Northern saw-whet owls are tiny with a round head and yellow eyes. In addition to their tiny size, there are a few other reasons why these owls are notoriously difficult to locate.
Their mottled brown plumage blends in easily to the trees around them, especially when they’re perched motionlessly on a branch. These owls are also naturally secretive, and are only active at night so you won’t run into them while it’s light out.
The best bet for find a northern saw-whet owl is to learn its call and listen for it at night, especially between January and May when they call most frequently. They have a distinct call that sounds like a blade being sharpened with a whetstone, earning the name “saw-whet” owl. Their too-too-too call is a series of whistled notes of the same pitch.
These owls prefer dense and mature forests, and their diet mainly consists of small mammals such as mice and voles. They are mainly winter residents in Nevada, but may remain year-round in the western part of the state.
8. Short-eared Owl
- Scientific name: Asio flammeus
- Length: 15 in
- Wingspan: 38 in
- Weight: 12 oz
Short-eared owls spend the summer almost exclusively in Canada and the northern United States, but you can find them year-round in the northwestern corner of Nevada, and during the winter in the rest of the state.
As their name implies, they do have “ear tuft” feathers but they are so short as to almost never be visible. They have yellow eyes like many owls, but the black surrounding their eyes really makes the color pop.
Their populations in a certain area can vary year to year in close relation to the population of their prey such as moles, rats, rabbits and weasels.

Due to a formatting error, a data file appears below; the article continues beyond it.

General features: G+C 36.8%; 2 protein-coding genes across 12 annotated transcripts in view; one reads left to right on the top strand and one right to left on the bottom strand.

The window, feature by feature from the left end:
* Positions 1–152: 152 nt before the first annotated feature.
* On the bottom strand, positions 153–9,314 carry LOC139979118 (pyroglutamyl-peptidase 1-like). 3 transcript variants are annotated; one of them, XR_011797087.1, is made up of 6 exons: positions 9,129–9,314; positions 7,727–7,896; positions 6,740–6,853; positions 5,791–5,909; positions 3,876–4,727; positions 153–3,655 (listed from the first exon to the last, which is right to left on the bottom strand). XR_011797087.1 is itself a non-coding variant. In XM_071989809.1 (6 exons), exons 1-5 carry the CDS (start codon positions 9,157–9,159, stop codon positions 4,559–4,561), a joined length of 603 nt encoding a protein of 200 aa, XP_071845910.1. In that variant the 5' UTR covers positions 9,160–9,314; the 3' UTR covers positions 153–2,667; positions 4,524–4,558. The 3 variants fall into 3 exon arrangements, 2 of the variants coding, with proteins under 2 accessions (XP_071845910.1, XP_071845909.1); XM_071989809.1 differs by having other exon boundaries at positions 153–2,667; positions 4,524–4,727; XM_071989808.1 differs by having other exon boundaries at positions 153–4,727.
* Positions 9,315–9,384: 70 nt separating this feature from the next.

It is thought that their populations overall are in decline, as they are particularly sensitive to habitat loss and fragmentation from the large open grasslands they require being turned into farm land, grazing land, recreational areas and housing development.
They are actually found in many places globally, and are able to travel long distances over open ocean.
9. Western Screech Owl
- Scientific name: Megascops kennicottii
- Length: 7.5 – 9.8 in
- Wingspan: 21.6 – 24.4 in
- Weight: 3.5 – 10.8 oz
Western Screech-Owls can be found all along the coast of western North America and in many states of the western U.S. They can be found year-round throughout Nevada.
Visually, there aren’t any big differences between the eastern and western varieties. They do have different hoots thought. While the eastern variety has a descending whinny, the western screech owl has a series of quick hoots. They don’t tend to overlap their range.
They nest in tree cavities in both rural and urban areas. When hiding inside tree cavities their perfectly camouflaged feathers make them very hard to find. They’re small, robin-sized owls with stocky bodies and short tails. Their mostly gray-brown plumage with streaky undersides camouflages them exceptionally well against trees when they’re roosting in holes during the day.